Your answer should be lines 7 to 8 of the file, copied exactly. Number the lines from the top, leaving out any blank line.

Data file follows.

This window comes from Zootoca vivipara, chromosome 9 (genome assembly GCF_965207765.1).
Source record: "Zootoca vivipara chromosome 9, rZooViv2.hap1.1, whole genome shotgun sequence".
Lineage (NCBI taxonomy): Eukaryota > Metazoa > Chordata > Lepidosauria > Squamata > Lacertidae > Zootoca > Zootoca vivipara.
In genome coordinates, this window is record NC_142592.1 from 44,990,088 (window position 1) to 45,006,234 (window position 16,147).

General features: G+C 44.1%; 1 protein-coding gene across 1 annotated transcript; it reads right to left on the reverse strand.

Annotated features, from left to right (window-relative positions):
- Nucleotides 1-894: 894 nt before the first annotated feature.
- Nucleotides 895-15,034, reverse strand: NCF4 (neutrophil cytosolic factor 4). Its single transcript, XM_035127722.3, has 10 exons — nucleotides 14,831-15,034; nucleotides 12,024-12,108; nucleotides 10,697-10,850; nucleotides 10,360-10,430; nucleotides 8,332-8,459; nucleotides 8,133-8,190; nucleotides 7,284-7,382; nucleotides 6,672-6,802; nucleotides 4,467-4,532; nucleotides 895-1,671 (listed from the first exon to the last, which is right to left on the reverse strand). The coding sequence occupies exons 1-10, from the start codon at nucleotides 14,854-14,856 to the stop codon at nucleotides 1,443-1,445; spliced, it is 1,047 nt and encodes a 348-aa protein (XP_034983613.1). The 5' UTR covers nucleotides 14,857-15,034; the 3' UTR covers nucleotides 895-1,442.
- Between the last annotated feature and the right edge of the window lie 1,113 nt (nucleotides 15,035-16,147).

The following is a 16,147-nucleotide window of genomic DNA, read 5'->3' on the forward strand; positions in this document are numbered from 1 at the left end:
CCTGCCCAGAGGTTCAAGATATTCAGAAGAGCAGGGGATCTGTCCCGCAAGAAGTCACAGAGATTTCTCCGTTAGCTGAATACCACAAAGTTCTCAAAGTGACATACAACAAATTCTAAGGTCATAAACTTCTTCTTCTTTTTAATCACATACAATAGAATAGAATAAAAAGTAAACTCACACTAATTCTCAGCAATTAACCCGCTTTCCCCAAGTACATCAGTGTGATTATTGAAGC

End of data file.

- Nucleotides 1-894: 894 nt before the first annotated feature.
- Nucleotides 895-15,034, reverse strand: NCF4 (neutrophil cytosolic factor 4). Its single transcript, XM_035127722.3, has 10 exons — nucleotides 14,831-15,034; nucleotides 12,024-12,108; nucleotides 10,697-10,850; nucleotides 10,360-10,430; nucleotides 8,332-8,459; nucleotides 8,133-8,190; nucleotides 7,284-7,382; nucleotides 6,672-6,802; nucleotides 4,467-4,532; nucleotides 895-1,671 (listed from the first exon to the last, which is right to left on the reverse strand). The coding sequence occupies exons 1-10, from the start codon at nucleotides 14,854-14,856 to the stop codon at nucleotides 1,443-1,445; spliced, it is 1,047 nt and encodes a 348-aa protein (XP_034983613.1). The 5' UTR covers nucleotides 14,857-15,034; the 3' UTR covers nucleotides 895-1,442.